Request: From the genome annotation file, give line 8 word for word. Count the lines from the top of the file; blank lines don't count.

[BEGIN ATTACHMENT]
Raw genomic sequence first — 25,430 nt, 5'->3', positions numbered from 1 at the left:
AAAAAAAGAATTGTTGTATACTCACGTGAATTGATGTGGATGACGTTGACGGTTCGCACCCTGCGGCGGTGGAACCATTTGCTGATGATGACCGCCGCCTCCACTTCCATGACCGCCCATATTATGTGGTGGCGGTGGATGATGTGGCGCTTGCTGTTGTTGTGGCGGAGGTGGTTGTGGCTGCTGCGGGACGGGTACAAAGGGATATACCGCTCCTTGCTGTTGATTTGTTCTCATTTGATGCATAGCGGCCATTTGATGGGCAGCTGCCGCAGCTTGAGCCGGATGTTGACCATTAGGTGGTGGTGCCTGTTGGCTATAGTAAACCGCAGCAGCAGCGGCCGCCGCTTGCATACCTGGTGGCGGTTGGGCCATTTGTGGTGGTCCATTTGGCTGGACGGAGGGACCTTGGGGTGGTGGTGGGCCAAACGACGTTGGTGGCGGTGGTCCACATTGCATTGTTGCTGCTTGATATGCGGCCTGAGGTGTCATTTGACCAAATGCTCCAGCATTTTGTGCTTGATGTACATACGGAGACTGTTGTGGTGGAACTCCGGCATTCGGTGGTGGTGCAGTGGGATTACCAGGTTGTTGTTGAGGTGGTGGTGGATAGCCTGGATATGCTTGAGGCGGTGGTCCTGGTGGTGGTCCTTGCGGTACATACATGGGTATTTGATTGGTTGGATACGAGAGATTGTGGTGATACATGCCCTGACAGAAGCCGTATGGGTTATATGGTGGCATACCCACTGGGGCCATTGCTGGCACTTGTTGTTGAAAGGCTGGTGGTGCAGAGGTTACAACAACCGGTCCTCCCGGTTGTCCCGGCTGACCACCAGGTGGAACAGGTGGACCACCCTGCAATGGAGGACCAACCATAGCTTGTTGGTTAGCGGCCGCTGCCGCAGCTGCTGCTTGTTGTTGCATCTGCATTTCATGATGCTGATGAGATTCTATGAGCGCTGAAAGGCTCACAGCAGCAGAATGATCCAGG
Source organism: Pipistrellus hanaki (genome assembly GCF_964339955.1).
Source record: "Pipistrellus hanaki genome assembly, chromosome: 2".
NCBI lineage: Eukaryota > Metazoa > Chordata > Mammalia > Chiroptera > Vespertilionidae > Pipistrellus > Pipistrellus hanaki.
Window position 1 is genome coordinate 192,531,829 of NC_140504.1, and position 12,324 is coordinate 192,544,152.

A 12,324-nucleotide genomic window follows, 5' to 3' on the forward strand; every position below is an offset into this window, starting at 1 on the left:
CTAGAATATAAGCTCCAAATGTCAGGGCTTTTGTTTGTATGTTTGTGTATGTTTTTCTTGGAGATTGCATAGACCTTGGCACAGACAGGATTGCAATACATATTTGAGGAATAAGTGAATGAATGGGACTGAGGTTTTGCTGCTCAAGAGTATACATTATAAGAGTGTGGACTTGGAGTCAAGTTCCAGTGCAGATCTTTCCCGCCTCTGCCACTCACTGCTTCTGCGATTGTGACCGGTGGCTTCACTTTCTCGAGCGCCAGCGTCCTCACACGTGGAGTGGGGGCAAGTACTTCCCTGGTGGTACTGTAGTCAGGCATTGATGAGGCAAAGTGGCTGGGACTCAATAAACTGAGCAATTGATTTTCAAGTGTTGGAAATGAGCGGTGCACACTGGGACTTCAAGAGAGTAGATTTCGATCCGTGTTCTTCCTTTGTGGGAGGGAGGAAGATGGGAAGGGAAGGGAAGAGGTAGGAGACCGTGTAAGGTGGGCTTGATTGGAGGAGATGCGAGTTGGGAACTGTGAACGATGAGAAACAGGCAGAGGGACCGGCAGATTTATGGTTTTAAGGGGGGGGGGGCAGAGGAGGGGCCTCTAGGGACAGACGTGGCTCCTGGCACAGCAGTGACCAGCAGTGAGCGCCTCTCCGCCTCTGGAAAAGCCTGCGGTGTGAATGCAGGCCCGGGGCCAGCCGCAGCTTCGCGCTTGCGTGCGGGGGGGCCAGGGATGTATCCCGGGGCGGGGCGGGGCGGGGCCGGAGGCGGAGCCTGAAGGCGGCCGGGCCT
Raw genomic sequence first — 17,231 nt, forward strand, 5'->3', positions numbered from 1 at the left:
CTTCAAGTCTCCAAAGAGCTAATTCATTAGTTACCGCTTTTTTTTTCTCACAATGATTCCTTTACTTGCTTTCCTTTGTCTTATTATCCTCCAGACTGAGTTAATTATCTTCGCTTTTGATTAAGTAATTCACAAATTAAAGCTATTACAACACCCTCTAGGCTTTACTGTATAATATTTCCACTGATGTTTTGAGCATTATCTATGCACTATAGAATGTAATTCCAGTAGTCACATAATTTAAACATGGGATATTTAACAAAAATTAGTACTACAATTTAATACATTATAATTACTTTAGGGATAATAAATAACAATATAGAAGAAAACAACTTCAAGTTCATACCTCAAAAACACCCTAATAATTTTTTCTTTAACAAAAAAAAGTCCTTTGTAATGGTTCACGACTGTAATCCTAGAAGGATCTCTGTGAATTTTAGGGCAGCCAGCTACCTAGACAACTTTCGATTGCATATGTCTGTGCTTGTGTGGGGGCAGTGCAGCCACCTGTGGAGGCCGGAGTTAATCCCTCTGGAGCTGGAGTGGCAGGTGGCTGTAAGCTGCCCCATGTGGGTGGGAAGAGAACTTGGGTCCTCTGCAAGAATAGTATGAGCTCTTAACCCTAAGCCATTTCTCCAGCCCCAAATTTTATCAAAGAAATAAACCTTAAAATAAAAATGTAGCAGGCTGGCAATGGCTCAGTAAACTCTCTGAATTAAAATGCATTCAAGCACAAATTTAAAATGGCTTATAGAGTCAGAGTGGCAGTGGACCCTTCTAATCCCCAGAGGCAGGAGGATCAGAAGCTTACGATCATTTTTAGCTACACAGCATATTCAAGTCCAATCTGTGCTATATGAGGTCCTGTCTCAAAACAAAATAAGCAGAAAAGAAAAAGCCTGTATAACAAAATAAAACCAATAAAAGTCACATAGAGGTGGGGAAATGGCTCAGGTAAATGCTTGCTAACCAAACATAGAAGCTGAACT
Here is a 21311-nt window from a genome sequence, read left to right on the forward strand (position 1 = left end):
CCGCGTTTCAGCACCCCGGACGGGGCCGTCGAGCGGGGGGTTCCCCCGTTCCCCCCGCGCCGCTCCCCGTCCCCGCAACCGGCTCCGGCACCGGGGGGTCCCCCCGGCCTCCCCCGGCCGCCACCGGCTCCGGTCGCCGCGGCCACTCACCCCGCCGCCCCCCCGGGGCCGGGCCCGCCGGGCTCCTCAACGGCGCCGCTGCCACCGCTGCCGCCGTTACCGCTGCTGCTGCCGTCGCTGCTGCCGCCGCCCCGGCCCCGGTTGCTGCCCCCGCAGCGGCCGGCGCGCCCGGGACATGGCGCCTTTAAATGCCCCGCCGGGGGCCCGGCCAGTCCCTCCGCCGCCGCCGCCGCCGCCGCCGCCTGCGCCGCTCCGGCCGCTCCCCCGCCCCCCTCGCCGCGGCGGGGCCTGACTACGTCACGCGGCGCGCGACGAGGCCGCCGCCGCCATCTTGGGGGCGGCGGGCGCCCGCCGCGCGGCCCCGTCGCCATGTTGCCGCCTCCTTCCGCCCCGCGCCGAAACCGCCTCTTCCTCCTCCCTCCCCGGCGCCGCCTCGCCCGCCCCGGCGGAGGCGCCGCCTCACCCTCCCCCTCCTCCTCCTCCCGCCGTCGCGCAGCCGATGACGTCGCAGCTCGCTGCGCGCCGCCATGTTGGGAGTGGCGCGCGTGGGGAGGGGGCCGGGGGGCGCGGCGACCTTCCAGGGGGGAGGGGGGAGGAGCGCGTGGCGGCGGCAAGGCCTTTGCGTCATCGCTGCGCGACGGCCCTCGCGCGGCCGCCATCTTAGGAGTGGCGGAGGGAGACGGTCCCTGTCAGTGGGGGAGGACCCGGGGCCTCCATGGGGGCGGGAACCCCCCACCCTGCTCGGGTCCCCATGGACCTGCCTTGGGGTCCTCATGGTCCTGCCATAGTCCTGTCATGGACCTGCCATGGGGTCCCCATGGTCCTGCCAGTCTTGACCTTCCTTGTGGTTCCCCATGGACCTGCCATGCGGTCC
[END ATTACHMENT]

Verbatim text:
CTAGAATATAAGCTCCAAATGTCAGGGCTTTTGTTTGTATGTTTGTGTATGTTTTTCTTGGAGATTGCATAGACCTTGGCACAGACAGGATTGCAATACATATTTGAGGAATAAGTGAATGAATGGGACTGAGGTTTTGCTGCTCAAGAGTATACATTATAAGAGTGTGGACTTGGAGTCAAGTTCCAGTGCAGATCTTTCCCGCCTCTGCCACTCACTGCTTCTGCGATTGTGACCGGTGGCTTCACTTTCTCGAGCGCCAGCGTCCTCACACGTGGAGTGGGGGCAAGTACTTCCCTGGTGGTACTGTAGTCAGGCATTGATGAGGCAAAGTGGCTGGGACTCAATAAACTGAGCAATTGATTTTCAAGTGTTGGAAATGAGCGGTGCACACTGGGACTTCAAGAGAGTAGATTTCGATCCGTGTTCTTCCTTTGTGGGAGGGAGGAAGATGGGAAGGGAAGGGAAGAGGTAGGAGACCGTGTAAGGTGGGCTTGATTGGAGGAGATGCGAGTTGGGAACTGTGAACGATGAGAAACAGGCAGAGGGACCGGCAGATTTATGGTTTTAAGGGGGGGGGGGCAGAGGAGGGGCCTCTAGGGACAGACGTGGCTCCTGGCACAGCAGTGACCAGCAGTGAGCGCCTCTCCGCCTCTGGAAAAGCCTGCGGTGTGAATGCAGGCCCGGGGCCAGCCGCAGCTTCGCGCTTGCGTGCGGGGGGGCCAGGGATGTATCCCGGGGCGGGGCGGGGCGGGGCCGGAGGCGGAGCCTGAAGGCGGCCGGGCCT